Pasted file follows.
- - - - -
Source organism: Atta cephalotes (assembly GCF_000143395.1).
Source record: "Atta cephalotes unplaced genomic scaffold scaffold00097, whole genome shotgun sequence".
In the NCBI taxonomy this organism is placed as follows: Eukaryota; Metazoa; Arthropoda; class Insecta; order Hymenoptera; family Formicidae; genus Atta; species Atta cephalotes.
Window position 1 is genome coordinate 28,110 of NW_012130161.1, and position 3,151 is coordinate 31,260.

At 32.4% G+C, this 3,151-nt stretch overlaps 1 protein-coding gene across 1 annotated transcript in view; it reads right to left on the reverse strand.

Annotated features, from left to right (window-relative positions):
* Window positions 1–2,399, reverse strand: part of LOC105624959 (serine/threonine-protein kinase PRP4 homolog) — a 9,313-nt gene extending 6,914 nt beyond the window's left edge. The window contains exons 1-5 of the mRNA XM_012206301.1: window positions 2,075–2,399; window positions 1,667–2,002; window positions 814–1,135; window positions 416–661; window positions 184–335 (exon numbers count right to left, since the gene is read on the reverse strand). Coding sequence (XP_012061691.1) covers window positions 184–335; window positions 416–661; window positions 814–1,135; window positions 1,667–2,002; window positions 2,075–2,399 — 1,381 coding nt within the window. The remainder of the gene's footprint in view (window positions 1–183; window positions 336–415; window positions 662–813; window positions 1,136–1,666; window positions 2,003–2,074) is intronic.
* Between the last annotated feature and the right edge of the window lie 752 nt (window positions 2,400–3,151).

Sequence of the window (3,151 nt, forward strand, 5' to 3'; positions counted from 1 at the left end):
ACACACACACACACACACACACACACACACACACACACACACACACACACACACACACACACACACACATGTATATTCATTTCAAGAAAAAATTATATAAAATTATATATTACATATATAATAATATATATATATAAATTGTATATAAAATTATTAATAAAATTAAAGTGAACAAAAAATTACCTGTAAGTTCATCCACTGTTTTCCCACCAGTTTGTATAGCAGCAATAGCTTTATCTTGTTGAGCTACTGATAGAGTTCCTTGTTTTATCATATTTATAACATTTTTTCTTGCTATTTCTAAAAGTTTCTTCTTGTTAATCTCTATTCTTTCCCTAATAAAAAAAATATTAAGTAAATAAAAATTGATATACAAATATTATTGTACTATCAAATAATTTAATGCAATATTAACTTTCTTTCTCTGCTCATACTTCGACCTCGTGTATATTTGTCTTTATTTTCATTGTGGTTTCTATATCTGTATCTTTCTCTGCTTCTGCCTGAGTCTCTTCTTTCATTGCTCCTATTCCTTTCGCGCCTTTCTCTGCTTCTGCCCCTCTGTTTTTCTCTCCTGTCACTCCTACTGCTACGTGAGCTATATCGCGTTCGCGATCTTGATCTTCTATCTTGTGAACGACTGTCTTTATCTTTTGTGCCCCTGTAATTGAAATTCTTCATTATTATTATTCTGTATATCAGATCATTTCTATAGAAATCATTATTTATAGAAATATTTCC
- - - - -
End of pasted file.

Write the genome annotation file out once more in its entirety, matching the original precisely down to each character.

Source organism: Atta cephalotes (assembly GCF_000143395.1).
Source record: "Atta cephalotes unplaced genomic scaffold scaffold00097, whole genome shotgun sequence".
In the NCBI taxonomy this organism is placed as follows: Eukaryota; Metazoa; Arthropoda; class Insecta; order Hymenoptera; family Formicidae; genus Atta; species Atta cephalotes.
Window position 1 is genome coordinate 28,110 of NW_012130161.1, and position 3,151 is coordinate 31,260.

At 32.4% G+C, this 3,151-nt stretch overlaps 1 protein-coding gene across 1 annotated transcript in view; it reads right to left on the reverse strand.

Annotated features, from left to right (window-relative positions):
* Window positions 1–2,399, reverse strand: part of LOC105624959 (serine/threonine-protein kinase PRP4 homolog) — a 9,313-nt gene extending 6,914 nt beyond the window's left edge. The window contains exons 1-5 of the mRNA XM_012206301.1: window positions 2,075–2,399; window positions 1,667–2,002; window positions 814–1,135; window positions 416–661; window positions 184–335 (exon numbers count right to left, since the gene is read on the reverse strand). Coding sequence (XP_012061691.1) covers window positions 184–335; window positions 416–661; window positions 814–1,135; window positions 1,667–2,002; window positions 2,075–2,399 — 1,381 coding nt within the window. The remainder of the gene's footprint in view (window positions 1–183; window positions 336–415; window positions 662–813; window positions 1,136–1,666; window positions 2,003–2,074) is intronic.
* Between the last annotated feature and the right edge of the window lie 752 nt (window positions 2,400–3,151).

Sequence of the window (3,151 nt, forward strand, 5' to 3'; positions counted from 1 at the left end):
ACACACACACACACACACACACACACACACACACACACACACACACACACACACACACACACACACACATGTATATTCATTTCAAGAAAAAATTATATAAAATTATATATTACATATATAATAATATATATATATAAATTGTATATAAAATTATTAATAAAATTAAAGTGAACAAAAAATTACCTGTAAGTTCATCCACTGTTTTCCCACCAGTTTGTATAGCAGCAATAGCTTTATCTTGTTGAGCTACTGATAGAGTTCCTTGTTTTATCATATTTATAACATTTTTTCTTGCTATTTCTAAAAGTTTCTTCTTGTTAATCTCTATTCTTTCCCTAATAAAAAAAATATTAAGTAAATAAAAATTGATATACAAATATTATTGTACTATCAAATAATTTAATGCAATATTAACTTTCTTTCTCTGCTCATACTTCGACCTCGTGTATATTTGTCTTTATTTTCATTGTGGTTTCTATATCTGTATCTTTCTCTGCTTCTGCCTGAGTCTCTTCTTTCATTGCTCCTATTCCTTTCGCGCCTTTCTCTGCTTCTGCCCCTCTGTTTTTCTCTCCTGTCACTCCTACTGCTACGTGAGCTATATCGCGTTCGCGATCTTGATCTTCTATCTTGTGAACGACTGTCTTTATCTTTTGTGCCCCTGTAATTGAAATTCTTCATTATTATTATTCTGTATATCAGATCATTTCTATAGAAATCATTATTTATAGAAATATTTCC